Inferno Requiem - Primitive Outburst - (8/10)
Published on October 15, 2018
Initially active from 1999 through 2011, Inferno Requiem reformed in 2015 and has been steadily unleashing new material ever since. The band’s sophomore album, 2017’s 女媧 (Nüwa), was a finely crafted, yet somewhat alien homage to Scandinavian black metal, that was a breath of fresh air in a style that’s become largely mediocre over the past few years. Not one to rest on his laurels, Inferno Requiem’s sole member Fog put together a compilation titled Primitive Outburst featuring freshly re-recorded tracks from the band’s first demo, a handful of songs from upcoming compilation appearances, a cover track, and a live song.
Though the bulk of Primitive Outburst is divided between three tracks originally recorded in 1999 and three originally recorded in 2018, there is not that large of a divide between both eras. It helps that Fog reworked and re-recorded the 1999 tracks, because they sound every bit as punishing and destructive as the fresh tracks. The result is six tracks that flow together more like an EP rather than a compilation of random tracks thrown together for the hell of it. Fiery, constantly weaving tremolo riffs and pummeling percussion that moves between a primordial stomp and reckless blasts. Fog’s vocals lie somewhere between howling despair and growling menace, leaning slightly either way to suit the music’s progression. The production, like the last full length, is pretty rough around the edges, yet the recording quality feels like a completely conscientious choice of aesthetics rather than blatant negligence at the mixing board.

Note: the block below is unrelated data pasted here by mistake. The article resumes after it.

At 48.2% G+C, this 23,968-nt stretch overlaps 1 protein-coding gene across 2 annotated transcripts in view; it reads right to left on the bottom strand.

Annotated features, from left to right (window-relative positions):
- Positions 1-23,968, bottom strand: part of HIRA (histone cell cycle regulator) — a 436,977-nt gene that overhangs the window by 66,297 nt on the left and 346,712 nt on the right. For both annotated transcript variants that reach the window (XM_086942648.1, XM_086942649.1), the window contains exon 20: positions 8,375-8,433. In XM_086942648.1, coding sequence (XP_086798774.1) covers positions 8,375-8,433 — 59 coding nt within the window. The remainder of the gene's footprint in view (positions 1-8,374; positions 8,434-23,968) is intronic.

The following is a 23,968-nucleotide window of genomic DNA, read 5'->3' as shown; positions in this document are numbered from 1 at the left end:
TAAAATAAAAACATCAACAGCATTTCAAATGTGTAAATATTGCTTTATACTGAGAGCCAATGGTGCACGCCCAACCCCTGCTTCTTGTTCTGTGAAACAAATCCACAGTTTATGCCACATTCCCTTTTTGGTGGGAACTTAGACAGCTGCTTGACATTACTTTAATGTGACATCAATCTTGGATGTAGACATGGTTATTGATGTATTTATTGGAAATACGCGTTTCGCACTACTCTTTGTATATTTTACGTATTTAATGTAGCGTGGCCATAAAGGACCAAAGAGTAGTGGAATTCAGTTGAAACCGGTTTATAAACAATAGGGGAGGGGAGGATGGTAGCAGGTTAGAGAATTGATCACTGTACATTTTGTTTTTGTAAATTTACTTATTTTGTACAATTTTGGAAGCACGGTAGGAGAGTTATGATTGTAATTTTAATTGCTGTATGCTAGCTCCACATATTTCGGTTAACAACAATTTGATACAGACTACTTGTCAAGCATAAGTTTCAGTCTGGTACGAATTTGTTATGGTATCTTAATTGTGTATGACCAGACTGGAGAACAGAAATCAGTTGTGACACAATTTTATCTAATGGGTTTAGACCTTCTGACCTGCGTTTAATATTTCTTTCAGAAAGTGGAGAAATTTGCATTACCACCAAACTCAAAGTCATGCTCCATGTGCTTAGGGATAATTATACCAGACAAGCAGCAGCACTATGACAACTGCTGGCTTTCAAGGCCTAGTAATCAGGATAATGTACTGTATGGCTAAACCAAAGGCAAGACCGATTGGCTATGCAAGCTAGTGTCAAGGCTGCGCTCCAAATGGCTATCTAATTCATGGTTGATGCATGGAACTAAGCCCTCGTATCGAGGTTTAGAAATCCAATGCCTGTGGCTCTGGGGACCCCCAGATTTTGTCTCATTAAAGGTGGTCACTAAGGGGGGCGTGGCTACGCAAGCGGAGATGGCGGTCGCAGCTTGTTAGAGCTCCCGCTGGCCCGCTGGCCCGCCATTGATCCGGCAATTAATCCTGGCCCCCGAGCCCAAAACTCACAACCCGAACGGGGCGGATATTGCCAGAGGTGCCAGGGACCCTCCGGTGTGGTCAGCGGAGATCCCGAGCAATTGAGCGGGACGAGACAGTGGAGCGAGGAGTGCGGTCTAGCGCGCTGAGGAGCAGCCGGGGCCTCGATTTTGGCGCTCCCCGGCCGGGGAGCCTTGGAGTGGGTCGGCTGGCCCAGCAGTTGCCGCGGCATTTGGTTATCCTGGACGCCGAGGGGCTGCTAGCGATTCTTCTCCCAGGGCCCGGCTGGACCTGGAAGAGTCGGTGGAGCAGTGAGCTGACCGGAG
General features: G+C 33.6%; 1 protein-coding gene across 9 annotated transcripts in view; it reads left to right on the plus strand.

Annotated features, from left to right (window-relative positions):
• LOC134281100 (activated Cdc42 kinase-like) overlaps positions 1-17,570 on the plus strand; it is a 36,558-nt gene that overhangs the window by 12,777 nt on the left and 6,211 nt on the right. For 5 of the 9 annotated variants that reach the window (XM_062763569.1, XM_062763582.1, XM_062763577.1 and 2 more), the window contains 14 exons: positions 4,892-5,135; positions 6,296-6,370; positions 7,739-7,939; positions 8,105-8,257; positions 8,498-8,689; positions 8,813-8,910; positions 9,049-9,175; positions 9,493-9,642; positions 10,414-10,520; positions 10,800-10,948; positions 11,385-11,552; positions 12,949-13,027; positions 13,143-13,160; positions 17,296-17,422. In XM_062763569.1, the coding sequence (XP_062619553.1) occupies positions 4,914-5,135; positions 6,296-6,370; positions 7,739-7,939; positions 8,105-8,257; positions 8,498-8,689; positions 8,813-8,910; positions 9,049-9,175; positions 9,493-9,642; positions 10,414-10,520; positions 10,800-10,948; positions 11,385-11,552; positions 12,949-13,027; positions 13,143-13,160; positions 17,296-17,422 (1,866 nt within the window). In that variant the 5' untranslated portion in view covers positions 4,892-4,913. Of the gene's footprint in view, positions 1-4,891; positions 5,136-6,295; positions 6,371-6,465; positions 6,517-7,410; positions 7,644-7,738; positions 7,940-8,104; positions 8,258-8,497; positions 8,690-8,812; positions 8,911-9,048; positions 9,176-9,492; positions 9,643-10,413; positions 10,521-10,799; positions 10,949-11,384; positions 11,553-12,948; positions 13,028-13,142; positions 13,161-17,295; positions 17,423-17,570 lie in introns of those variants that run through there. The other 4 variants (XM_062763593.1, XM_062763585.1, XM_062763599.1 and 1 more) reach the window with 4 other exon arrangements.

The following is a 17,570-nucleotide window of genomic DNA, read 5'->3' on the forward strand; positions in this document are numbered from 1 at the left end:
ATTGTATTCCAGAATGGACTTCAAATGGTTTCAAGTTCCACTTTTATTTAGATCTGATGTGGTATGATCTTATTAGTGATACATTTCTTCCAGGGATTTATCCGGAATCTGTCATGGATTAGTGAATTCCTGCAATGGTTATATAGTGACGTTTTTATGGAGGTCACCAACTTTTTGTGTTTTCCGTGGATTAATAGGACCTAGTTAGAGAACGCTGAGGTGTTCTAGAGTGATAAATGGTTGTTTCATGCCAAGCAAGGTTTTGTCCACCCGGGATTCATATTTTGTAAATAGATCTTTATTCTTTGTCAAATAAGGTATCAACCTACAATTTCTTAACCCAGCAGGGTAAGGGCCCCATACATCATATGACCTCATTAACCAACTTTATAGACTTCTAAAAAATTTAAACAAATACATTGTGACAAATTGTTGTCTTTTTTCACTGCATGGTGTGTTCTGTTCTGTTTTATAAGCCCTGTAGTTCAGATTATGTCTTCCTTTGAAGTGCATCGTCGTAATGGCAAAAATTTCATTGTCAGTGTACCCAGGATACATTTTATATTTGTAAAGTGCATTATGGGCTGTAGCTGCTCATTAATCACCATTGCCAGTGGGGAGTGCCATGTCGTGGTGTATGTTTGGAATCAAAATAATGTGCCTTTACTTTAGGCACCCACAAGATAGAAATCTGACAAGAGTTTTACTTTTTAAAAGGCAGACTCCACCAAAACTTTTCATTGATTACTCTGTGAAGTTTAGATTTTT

While I would be hard pressed to call a compilation essential, Primitive Outburst is one of the better compilations I’ve come across recently. Like mentioned before, aside from the cover and live track, this plays more like a cohesive EP than a random collection of tracks. The live track has a decent recording quality and the cover of Satanic Warmaster’s “Strength and Honour” are both really cool bonuses to round out the release. The material presented here isn’t quite as alien as the previous full length, but it works well. The music is a touch more straightforward, but Fog’s riffing deftly progresses keeping things interesting throughout. I would suggest if this sounds interesting to dig into the band’s two full lengths first, but if you’re already a fan of the band by all means snatch this up before it’s gone.